Keeping the Love You Have

The pathway to love seemed so hard when I was single, and to be honest…even when I first met my husband. Keeping the love you have requires just as much work, if not more than the hunt. The difference is your investment and your perspective on how this person fits into your life long-term.

Relationships are like plants. They are all a little different, and require a specific type of care, but the basic principles are the same. You water it, fertilize it, give it the right amount of sun and attention, and it grows stronger each day.

For some the difficult task may seem to be finding your partner in life, your person, or as I like to call them – your lobster. The reality is that its harder to keep the love you have, than find it. Some may believe once I have netted that delectable lobster, I am all set and get to enjoy the fruits of my sea voyage. The truth is, your real journey begins. It takes work to meld two lives together. Two hearts, two minds, two belief systems, two sets of values, financial understandings, parenting beliefs, behaviors, etc. It only took your whole life to become who you are, is it realistic to think you can change another person overnight to do everything you want – or think is “right”? Of course not! A marriage/relationship is about coming together with a common set of beliefs and making it work for both people, then creating a new reality that honors the life you want to live – together.

Over the past few years in my marriage I have learned Five Principles that have helped us build a happy life together.

Principle#1
Build a foundation of love.

Even in the toughest debates, we keep in mind (and agreed to this early on in our relationship) that no matter how much we disagree, we always have the best of intentions for the other. So, if one has an idea, a want, a request, recommendation, suggestion or opinion that the other isn’t so keen on, we remember it comes from a good place.  This helps prevent the walls of defensiveness from building and allows us to have a respectful conversation with each other.  Nice parlay into Principle #2.

Principle#2
Communicate respectfully.

Communication is the keystone of any relationship.  You have to talk to each other like you did when you were dating — but deeper.  Remember when he stayed on the phone with you for hours?  He probably didn’t hear half of what you said but just enjoyed hearing your voice.  That can go away after a while, so finding ways to connect on regular basis is one of the most important things you can do for each other and the relationship.  Talk about your hopes and dreams, sharing responsibilities, review your planned outcomes (goals), discuss childhood, and retirement, your next vacation, career and educational goals.  The more you learn about yourself and your partner, the closer you grow together.  Ladies – my advice – FEED your man and he will feed your desire for conversation!  There is nothing like a tasty meal, some relaxing music and good conversation to fill an evening.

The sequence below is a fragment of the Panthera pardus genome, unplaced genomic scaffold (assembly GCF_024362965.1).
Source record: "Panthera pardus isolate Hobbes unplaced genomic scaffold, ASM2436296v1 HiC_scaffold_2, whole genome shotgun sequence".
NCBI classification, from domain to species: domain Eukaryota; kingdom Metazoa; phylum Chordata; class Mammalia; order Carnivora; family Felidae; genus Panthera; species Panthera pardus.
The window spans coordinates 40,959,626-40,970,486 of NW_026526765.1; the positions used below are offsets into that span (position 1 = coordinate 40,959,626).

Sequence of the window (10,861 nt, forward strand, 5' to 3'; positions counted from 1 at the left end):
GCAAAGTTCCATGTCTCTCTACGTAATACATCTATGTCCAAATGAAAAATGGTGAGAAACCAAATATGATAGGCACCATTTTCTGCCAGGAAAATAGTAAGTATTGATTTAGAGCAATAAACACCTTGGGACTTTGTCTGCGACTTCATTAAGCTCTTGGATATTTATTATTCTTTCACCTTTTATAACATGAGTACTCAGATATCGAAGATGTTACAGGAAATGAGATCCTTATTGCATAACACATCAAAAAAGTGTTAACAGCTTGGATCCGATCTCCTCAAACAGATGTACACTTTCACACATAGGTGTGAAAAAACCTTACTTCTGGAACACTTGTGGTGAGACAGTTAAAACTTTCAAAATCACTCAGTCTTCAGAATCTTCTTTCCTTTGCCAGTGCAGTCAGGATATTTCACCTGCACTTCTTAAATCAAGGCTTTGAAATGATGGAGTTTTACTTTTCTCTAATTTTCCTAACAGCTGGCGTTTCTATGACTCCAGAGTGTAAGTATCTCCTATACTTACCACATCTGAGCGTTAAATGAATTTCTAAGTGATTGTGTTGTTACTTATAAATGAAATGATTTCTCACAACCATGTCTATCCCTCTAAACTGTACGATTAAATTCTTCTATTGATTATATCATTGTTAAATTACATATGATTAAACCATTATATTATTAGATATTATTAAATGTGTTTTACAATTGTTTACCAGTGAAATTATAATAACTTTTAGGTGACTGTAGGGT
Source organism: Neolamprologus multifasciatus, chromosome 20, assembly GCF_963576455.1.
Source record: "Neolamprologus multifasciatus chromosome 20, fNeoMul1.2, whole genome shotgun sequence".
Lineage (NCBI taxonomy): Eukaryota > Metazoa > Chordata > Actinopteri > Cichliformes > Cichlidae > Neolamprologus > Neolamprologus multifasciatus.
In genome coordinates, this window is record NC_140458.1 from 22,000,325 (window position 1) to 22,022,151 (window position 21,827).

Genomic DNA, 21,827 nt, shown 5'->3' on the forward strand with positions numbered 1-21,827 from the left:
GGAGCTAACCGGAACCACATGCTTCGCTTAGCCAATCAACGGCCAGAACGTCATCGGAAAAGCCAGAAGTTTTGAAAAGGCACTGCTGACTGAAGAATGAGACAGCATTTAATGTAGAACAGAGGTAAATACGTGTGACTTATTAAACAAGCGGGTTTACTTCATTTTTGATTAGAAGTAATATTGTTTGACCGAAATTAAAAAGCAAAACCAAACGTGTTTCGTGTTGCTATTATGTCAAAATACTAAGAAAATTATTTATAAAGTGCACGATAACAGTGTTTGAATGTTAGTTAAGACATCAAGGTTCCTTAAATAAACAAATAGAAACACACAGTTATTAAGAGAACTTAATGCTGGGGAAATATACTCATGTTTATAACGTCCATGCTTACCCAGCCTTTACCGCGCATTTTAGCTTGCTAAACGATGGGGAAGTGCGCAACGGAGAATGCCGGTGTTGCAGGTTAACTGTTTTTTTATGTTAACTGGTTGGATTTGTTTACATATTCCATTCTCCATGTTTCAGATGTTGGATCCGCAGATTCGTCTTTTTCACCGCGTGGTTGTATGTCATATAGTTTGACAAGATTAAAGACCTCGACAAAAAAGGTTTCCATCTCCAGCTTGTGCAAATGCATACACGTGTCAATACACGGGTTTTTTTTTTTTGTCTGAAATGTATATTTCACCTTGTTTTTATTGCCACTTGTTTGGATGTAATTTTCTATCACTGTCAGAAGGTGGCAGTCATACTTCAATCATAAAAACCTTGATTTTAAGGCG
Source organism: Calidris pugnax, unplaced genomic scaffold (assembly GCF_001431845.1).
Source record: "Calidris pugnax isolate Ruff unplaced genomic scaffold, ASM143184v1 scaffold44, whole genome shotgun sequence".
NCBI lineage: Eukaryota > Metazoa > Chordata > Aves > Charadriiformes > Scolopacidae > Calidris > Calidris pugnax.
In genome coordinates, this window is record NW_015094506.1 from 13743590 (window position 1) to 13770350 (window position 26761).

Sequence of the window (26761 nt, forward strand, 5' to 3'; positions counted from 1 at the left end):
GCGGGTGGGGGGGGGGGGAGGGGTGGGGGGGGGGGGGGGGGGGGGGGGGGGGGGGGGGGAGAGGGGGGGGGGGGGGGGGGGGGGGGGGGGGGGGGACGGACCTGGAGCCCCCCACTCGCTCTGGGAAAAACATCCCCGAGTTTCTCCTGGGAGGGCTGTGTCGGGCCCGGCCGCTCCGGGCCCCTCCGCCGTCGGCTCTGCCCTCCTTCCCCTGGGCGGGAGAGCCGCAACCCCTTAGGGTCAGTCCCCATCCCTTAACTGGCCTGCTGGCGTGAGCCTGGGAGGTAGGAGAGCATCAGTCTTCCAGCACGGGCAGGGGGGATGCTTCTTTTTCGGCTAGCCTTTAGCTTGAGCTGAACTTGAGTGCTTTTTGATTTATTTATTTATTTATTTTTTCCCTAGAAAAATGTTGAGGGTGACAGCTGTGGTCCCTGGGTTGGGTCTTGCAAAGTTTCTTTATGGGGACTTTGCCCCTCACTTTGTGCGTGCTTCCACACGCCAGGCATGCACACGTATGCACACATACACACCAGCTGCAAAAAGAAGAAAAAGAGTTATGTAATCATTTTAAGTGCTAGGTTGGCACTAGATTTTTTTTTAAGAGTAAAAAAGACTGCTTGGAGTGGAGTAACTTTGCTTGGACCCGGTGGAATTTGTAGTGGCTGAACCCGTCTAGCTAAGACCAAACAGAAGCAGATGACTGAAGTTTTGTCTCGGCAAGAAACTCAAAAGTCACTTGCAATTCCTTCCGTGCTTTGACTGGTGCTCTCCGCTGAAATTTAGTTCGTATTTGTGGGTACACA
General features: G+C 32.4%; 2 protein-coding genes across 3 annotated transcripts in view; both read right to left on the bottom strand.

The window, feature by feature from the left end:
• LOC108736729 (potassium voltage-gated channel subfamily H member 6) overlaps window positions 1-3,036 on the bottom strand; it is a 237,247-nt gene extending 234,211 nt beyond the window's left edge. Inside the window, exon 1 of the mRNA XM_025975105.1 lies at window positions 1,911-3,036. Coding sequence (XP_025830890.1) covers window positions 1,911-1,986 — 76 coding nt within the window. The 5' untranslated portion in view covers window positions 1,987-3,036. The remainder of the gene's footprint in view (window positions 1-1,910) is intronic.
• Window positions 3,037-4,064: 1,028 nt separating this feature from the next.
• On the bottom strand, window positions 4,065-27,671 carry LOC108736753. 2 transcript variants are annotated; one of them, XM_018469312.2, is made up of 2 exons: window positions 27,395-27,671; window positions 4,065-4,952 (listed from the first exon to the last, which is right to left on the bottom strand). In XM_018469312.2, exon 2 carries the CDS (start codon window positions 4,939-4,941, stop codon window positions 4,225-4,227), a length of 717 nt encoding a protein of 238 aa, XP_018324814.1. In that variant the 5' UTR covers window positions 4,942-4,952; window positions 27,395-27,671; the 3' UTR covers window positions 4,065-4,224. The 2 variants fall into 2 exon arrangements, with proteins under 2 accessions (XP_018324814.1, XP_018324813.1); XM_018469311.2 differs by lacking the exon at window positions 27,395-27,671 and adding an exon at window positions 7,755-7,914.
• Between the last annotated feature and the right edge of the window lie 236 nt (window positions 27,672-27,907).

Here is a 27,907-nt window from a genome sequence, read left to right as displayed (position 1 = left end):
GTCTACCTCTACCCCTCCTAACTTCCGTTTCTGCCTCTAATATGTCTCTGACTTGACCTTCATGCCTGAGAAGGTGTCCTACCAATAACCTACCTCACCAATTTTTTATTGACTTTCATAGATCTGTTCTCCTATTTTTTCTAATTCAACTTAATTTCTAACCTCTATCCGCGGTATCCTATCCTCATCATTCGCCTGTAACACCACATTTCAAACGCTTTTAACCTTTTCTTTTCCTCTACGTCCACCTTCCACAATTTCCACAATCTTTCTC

Harville Hendrix PhD gives a great analogy of the “process of dialogue” in a relationship.

Principle#3
Love often

Affection, quality time spent together, and sex are super important in relationships.  It isn’t the most important, especially as we age, which is why Principle #2 is so essential.  When you cannot make love the way you used to, you have to be able to connect with your partner on other levels.  I must say, holding hands, hugs and kisses and devoted time with one another are like fertilizer for your marriage.

My Couples Counseling Professor, Dr.  Emener, taught us the significance of the dailys, weeklys, monthlys, and yearlys of connecting with your mate.  My husband and I practice these rules in our life and notice when that regular connection has been missed.  For example, dailys – spend 5 minutes with your partner doing nothing but devoting your complete attention to them, no TV or kids, just the two of you connecting in a way that honors your love for each other.  The weeklies could be a date night or a run together on Sundays, perhaps a meal to chat about the week.  Monthlies may be an afternoon out together doing something you both enjoy together, a hike, a picnic, a beach day, lunch and a museum.  The yearlys are recommended to be at least a weekend alone together without kids and distractions, computers or cell phones.

Principle#4
Respect your health

Staying in shape and healthy has myriad benefits for both partners. Research shows that happily married couples are healthier and live longer.  Mentally, physically, emotionally – things just run better. When you are more fit and active, you are more attracted to each other, feel better about yourself, live longer and can better handle stressors.   Staying in shape is easier to do when you have another person around all the time that cares about you and notices when things just don’t seem right. Work out together, develop active hobbies that keep you moving and generate some fun times together.

Principle#5
Create an open dialogue about finances

Finances can be a major issue in relationships.  Be clear about your beliefs, expectations and goals around money. Develop a budget together that meets both your needs. There can be no secrets about finances in a marriage.  Where there are secrets, there is lack of trust, without trust a relationship will ultimately fail. Suze Orman has great info on finances for couples.

Finally, I leave you with a thought.  Get to know yourself, once you know you better – you can share yourself with another.  Keeping the love you have isn’t all about the other person, it is a journey you embark upon together.

Please share your thoughts, tips, stories of love!

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